Individuals With Blood Type O May Have Lowest Risk Of Infection; Individuals With A And Ab May Have Increased Risk Of Severe Clinical Outcomes
— Two studies published today in Blood Advances suggest people with blood type O may have a lower risk of COVID-19 infection and reduced likelihood of severe outcomes, including organ complications, if they do get sick.
As the pandemic continues, the global biomedical research community is working urgently to identify coronavirus risk factors and potential therapeutic targets. The potential role of blood type in predicting risk and complications of COVID-19 infection has emerged as an important scientific question. These new studies add evidence that there may be an association between blood type and vulnerability to COVID-19; however, additional research is needed to better understand why and what it means for patients.
Individuals with blood type O may be less vulnerable to COVID-19 infection
Blood type O may offer some protection against COVID-19 infection, according to a retrospective study. Researchers compared Danish health registry data from more than 473,000 individuals tested for COVID-19 to data from a control group of more than 2.2 million people from the general population. Among the COVID-19 positive, they found fewer people with blood type O and more people with A, B, and AB types.
Blood groups A and AB associated with increased risk of severe clinical outcomes of COVID-19 infection
Blood Advances® is a registered trademark of the American Society of Hematology.
People With Type O Blood May Be Less Likely To Get The Coronavirus Or Develop Severe Complications New Studies Suggest
- A growing body of research suggests a link between blood type and coronavirus risk.
- New studies have found that people with Type O blood have a lower risk of getting the coronavirus and are less likely to get severely sick if they do get infected.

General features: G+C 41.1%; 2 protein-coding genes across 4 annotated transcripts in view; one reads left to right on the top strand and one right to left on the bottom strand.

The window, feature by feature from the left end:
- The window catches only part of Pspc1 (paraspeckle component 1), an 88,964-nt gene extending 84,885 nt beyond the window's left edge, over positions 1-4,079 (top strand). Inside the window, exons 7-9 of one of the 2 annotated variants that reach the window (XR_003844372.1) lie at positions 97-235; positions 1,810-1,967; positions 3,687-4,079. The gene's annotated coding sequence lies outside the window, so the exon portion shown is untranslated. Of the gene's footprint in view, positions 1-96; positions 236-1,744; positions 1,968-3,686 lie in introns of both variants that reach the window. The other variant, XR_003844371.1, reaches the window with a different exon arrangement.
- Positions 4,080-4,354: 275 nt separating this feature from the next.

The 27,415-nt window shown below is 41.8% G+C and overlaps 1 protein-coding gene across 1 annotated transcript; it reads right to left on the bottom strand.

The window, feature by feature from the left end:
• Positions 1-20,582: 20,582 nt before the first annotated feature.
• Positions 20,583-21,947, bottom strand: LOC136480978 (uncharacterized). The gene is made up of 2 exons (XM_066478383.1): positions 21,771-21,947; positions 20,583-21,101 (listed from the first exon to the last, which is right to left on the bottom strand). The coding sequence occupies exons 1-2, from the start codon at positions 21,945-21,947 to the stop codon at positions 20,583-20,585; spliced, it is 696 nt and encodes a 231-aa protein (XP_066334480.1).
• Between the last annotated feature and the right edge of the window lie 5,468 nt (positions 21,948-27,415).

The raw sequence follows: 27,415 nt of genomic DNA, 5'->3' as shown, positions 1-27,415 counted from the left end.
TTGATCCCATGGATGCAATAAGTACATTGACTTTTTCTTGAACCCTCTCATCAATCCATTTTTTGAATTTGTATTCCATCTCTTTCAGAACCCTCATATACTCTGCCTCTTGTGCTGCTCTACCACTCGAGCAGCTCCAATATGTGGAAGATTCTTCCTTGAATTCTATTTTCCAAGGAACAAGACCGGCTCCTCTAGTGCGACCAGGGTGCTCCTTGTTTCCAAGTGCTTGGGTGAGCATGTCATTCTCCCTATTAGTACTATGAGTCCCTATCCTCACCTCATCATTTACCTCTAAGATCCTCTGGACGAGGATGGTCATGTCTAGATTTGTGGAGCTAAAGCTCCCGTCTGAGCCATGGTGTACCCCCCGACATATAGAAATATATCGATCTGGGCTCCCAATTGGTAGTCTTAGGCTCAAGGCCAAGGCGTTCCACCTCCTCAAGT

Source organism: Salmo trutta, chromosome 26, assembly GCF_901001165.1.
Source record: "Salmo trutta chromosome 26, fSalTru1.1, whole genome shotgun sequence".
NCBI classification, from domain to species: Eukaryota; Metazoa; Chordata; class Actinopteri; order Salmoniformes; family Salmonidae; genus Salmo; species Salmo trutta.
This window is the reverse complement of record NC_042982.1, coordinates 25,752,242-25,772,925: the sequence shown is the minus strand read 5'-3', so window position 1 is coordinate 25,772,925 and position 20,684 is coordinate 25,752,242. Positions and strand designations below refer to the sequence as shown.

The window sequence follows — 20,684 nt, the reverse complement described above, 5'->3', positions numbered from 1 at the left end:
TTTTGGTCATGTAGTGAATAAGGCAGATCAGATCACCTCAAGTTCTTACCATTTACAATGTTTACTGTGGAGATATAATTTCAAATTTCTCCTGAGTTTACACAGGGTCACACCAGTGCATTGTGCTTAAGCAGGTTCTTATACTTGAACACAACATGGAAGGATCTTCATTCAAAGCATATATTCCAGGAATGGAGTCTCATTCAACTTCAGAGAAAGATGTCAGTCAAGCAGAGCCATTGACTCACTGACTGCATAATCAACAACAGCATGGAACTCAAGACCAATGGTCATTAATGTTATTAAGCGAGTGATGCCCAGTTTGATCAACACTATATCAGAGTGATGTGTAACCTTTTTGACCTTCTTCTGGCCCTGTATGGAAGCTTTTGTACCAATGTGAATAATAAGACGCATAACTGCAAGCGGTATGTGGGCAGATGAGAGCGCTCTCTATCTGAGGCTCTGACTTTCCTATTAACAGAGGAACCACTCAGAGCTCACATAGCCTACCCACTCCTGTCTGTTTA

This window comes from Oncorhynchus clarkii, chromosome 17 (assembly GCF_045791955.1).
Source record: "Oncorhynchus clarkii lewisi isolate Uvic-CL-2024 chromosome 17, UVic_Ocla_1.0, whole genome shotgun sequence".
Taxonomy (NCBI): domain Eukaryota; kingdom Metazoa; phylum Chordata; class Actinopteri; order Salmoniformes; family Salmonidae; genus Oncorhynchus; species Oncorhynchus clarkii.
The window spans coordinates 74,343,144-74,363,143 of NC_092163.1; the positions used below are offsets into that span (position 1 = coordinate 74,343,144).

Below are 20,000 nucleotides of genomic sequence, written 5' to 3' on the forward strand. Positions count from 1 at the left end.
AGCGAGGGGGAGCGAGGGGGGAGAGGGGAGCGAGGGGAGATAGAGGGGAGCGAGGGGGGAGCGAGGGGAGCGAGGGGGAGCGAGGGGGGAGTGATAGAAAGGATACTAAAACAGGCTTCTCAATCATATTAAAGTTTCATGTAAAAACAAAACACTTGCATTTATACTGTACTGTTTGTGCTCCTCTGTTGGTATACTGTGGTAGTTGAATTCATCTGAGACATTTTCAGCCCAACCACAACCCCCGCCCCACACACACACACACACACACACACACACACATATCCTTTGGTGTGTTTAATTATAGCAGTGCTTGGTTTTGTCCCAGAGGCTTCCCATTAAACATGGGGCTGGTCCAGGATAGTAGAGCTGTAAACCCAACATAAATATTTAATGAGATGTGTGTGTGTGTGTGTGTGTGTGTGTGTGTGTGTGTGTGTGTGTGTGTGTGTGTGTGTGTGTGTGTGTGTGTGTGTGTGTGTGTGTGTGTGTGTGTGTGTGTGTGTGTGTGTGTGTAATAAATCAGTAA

- Some research has also found that COVID-19 patients with Type O or B blood spent less time in the ICU and were less likely to need a ventilator.
- But blood type shouldn’t be used to judge an individual patient’s risk.
- Visit Business Insider’s homepage for more stories.
Research is coalescing around the idea that people with Type O blood may have a slight advantage during this pandemic.
One of the new studies specifically found that COVID-19 patients with Type O or B blood spent less time in an intensive-care unit than their counterparts with Type A or AB. They were also less likely to require ventilation and less likely to experience kidney failure.
These new findings echo similar findings about Type O blood seen in previous research, creating a clearer picture of one particular coronavirus risk factor.
Recent Studies Reveal That People With Blood Group O Are At Lower Risk Of Contracting The Novel Coronavirus Or Covid
Even as scientists are working around the clock to identify the Covid-19 risk factors, two new studies, that investigated the “potential role of blood type in predicting” the risk, revealed that people with blood group ‘O’ are less vulnerable to the novel coronavirus infection than any other blood type.
Two recent studies published in Blood Advances show that people with blood group O are at lower risk of contracting the Covid-19 or SARS-CoV-2 infection.